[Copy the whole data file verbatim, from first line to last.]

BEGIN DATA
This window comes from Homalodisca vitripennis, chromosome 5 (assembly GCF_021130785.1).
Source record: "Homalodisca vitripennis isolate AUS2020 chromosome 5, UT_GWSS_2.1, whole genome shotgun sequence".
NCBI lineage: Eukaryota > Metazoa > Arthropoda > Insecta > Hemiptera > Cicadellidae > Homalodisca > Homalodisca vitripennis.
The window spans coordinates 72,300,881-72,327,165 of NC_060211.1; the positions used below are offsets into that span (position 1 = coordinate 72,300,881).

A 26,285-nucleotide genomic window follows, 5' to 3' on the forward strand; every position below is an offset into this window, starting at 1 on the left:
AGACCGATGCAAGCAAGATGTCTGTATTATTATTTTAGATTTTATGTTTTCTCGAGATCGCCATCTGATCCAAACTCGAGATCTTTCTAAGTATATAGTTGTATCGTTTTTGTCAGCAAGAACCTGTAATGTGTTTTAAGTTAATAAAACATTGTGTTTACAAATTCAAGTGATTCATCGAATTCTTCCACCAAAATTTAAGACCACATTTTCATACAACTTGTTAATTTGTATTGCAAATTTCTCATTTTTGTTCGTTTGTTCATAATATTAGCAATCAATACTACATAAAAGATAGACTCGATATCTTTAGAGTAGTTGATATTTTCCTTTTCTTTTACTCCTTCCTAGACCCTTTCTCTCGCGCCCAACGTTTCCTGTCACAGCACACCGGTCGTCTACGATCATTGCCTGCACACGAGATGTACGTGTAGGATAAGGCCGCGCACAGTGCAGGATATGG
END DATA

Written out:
This window comes from Homalodisca vitripennis, chromosome 5 (assembly GCF_021130785.1).
Source record: "Homalodisca vitripennis isolate AUS2020 chromosome 5, UT_GWSS_2.1, whole genome shotgun sequence".
NCBI lineage: Eukaryota > Metazoa > Arthropoda > Insecta > Hemiptera > Cicadellidae > Homalodisca > Homalodisca vitripennis.
The window spans coordinates 72,300,881-72,327,165 of NC_060211.1; the positions used below are offsets into that span (position 1 = coordinate 72,300,881).

A 26,285-nucleotide genomic window follows, 5' to 3' on the forward strand; every position below is an offset into this window, starting at 1 on the left:
AGACCGATGCAAGCAAGATGTCTGTATTATTATTTTAGATTTTATGTTTTCTCGAGATCGCCATCTGATCCAAACTCGAGATCTTTCTAAGTATATAGTTGTATCGTTTTTGTCAGCAAGAACCTGTAATGTGTTTTAAGTTAATAAAACATTGTGTTTACAAATTCAAGTGATTCATCGAATTCTTCCACCAAAATTTAAGACCACATTTTCATACAACTTGTTAATTTGTATTGCAAATTTCTCATTTTTGTTCGTTTGTTCATAATATTAGCAATCAATACTACATAAAAGATAGACTCGATATCTTTAGAGTAGTTGATATTTTCCTTTTCTTTTACTCCTTCCTAGACCCTTTCTCTCGCGCCCAACGTTTCCTGTCACAGCACACCGGTCGTCTACGATCATTGCCTGCACACGAGATGTACGTGTAGGATAAGGCCGCGCACAGTGCAGGATATGG